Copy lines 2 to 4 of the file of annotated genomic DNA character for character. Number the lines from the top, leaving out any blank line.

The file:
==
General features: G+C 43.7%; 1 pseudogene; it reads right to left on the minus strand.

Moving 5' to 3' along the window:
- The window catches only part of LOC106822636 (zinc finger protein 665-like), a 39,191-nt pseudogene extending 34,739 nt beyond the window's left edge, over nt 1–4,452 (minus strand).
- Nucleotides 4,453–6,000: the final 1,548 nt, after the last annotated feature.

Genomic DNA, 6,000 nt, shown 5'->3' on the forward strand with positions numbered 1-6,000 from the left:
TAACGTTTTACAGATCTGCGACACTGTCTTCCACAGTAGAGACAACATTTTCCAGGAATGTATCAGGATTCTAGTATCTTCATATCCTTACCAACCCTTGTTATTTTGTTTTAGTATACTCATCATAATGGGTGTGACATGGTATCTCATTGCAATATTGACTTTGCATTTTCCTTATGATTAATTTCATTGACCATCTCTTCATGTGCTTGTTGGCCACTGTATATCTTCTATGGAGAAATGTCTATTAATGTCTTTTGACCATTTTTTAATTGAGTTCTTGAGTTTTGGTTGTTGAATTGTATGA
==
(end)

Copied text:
Moving 5' to 3' along the window:
- The window catches only part of LOC106822636 (zinc finger protein 665-like), a 39,191-nt pseudogene extending 34,739 nt beyond the window's left edge, over nt 1–4,452 (minus strand).
- Nucleotides 4,453–6,000: the final 1,548 nt, after the last annotated feature.